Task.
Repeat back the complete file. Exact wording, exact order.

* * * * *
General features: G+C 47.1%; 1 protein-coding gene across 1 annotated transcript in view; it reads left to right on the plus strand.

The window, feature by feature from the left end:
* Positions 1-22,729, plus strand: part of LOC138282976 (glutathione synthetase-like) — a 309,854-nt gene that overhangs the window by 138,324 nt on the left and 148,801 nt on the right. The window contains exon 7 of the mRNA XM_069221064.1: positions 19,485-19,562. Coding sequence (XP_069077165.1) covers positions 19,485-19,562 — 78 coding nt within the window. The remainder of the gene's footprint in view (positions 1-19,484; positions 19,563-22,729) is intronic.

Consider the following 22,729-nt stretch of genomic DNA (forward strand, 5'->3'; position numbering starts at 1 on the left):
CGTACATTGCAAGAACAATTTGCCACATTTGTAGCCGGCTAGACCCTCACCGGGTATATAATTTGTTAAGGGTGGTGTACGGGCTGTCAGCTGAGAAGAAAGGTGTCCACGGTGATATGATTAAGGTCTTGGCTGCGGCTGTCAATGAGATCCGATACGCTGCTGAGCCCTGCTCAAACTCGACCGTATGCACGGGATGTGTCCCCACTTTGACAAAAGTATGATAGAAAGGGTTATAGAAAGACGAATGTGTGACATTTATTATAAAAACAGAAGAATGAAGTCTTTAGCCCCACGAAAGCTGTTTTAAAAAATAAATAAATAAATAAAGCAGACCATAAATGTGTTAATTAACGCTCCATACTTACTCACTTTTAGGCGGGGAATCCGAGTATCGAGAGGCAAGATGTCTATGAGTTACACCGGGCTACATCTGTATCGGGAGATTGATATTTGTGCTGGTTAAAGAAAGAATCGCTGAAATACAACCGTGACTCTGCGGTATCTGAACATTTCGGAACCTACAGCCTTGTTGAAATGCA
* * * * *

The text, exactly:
General features: G+C 47.1%; 1 protein-coding gene across 1 annotated transcript in view; it reads left to right on the plus strand.

The window, feature by feature from the left end:
* Positions 1-22,729, plus strand: part of LOC138282976 (glutathione synthetase-like) — a 309,854-nt gene that overhangs the window by 138,324 nt on the left and 148,801 nt on the right. The window contains exon 7 of the mRNA XM_069221064.1: positions 19,485-19,562. Coding sequence (XP_069077165.1) covers positions 19,485-19,562 — 78 coding nt within the window. The remainder of the gene's footprint in view (positions 1-19,484; positions 19,563-22,729) is intronic.

Consider the following 22,729-nt stretch of genomic DNA (forward strand, 5'->3'; position numbering starts at 1 on the left):
CGTACATTGCAAGAACAATTTGCCACATTTGTAGCCGGCTAGACCCTCACCGGGTATATAATTTGTTAAGGGTGGTGTACGGGCTGTCAGCTGAGAAGAAAGGTGTCCACGGTGATATGATTAAGGTCTTGGCTGCGGCTGTCAATGAGATCCGATACGCTGCTGAGCCCTGCTCAAACTCGACCGTATGCACGGGATGTGTCCCCACTTTGACAAAAGTATGATAGAAAGGGTTATAGAAAGACGAATGTGTGACATTTATTATAAAAACAGAAGAATGAAGTCTTTAGCCCCACGAAAGCTGTTTTAAAAAATAAATAAATAAATAAAGCAGACCATAAATGTGTTAATTAACGCTCCATACTTACTCACTTTTAGGCGGGGAATCCGAGTATCGAGAGGCAAGATGTCTATGAGTTACACCGGGCTACATCTGTATCGGGAGATTGATATTTGTGCTGGTTAAAGAAAGAATCGCTGAAATACAACCGTGACTCTGCGGTATCTGAACATTTCGGAACCTACAGCCTTGTTGAAATGCA